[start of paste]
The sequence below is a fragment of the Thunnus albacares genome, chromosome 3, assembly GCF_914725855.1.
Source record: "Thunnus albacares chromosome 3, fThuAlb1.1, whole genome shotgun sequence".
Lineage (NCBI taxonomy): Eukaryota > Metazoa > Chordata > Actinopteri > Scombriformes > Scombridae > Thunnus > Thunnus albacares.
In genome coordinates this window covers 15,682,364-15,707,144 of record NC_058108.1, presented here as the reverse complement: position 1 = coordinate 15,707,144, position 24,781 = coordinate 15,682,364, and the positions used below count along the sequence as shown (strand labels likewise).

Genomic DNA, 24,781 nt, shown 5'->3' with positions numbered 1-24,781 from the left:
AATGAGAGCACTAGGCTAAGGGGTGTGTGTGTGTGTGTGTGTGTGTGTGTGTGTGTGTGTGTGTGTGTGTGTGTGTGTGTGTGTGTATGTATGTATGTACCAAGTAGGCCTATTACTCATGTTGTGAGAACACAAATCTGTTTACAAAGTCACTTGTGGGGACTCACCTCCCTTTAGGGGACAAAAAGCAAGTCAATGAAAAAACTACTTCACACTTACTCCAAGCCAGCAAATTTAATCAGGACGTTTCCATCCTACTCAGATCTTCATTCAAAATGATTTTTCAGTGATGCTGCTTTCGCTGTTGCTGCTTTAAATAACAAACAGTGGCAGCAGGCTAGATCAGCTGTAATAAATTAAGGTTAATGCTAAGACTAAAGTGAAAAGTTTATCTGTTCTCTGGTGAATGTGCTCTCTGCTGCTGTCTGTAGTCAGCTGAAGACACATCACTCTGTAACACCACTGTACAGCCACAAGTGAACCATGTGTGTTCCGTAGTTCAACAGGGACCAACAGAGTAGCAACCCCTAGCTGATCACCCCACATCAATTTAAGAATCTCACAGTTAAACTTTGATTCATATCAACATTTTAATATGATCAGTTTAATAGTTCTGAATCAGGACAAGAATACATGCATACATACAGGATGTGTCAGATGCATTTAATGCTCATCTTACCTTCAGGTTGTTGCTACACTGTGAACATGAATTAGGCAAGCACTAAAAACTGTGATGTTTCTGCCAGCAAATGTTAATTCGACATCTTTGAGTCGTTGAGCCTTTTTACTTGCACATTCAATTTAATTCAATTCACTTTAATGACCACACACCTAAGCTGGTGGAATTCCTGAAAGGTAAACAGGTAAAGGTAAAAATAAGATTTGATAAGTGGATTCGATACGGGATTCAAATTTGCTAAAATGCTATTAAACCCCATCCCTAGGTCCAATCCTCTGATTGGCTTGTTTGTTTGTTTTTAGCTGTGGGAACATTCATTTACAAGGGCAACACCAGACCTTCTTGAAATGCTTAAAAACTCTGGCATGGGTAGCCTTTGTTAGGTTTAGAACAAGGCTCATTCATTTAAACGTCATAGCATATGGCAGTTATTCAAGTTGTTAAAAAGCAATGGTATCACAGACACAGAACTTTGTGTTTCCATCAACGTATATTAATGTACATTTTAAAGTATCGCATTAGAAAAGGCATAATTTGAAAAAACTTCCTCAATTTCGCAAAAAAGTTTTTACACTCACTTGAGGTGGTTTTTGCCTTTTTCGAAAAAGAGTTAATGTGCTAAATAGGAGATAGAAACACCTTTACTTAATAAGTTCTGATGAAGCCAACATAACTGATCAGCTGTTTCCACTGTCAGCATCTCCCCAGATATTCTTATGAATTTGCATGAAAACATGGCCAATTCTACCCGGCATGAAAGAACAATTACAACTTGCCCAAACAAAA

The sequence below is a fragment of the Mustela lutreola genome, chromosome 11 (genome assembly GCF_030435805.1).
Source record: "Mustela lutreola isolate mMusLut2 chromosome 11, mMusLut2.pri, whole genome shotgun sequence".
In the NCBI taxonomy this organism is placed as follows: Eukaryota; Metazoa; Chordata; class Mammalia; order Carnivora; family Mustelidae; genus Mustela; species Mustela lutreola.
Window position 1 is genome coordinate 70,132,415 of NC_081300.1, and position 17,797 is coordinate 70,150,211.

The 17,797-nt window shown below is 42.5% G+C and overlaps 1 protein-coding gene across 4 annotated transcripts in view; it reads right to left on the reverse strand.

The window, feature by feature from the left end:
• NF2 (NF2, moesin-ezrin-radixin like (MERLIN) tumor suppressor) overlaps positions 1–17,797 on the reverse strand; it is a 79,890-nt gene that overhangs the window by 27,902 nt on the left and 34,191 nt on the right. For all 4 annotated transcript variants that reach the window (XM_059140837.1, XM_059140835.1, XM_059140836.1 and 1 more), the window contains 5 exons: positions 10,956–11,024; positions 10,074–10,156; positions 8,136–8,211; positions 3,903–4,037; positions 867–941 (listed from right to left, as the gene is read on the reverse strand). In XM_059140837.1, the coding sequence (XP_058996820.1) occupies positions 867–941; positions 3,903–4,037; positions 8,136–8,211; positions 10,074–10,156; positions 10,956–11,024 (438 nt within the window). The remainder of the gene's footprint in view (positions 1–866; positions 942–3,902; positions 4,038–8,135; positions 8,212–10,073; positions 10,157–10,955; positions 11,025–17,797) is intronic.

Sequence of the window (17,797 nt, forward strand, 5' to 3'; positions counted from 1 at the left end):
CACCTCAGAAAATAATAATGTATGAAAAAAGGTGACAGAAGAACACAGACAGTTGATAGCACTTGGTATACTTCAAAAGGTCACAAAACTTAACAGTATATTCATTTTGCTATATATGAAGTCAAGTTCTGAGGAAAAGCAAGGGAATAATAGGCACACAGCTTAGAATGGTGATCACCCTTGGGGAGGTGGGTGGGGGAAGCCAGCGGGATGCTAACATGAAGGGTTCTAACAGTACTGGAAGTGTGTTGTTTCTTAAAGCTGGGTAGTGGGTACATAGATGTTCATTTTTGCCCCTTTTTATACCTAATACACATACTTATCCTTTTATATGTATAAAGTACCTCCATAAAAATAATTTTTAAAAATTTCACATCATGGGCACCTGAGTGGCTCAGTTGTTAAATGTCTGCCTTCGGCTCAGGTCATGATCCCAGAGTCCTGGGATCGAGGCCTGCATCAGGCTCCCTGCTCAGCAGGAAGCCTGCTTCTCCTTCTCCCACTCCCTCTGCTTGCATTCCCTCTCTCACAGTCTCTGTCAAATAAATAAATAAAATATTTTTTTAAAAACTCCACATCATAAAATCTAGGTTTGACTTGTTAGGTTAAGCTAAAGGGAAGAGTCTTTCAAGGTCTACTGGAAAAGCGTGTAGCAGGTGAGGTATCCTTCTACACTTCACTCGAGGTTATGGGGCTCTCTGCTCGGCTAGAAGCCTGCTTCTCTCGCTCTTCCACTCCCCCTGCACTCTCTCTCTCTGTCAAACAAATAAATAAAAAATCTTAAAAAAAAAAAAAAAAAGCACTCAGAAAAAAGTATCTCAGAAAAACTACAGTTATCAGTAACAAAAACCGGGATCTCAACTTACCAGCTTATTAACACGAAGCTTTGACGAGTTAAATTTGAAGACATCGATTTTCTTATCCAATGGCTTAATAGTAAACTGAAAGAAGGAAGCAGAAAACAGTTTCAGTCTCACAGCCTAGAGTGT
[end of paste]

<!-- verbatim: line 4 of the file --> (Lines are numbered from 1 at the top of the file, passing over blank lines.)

In genome coordinates this window covers 15,682,364-15,707,144 of record NC_058108.1, presented here as the reverse complement: position 1 = coordinate 15,707,144, position 24,781 = coordinate 15,682,364, and the positions used below count along the sequence as shown (strand labels likewise).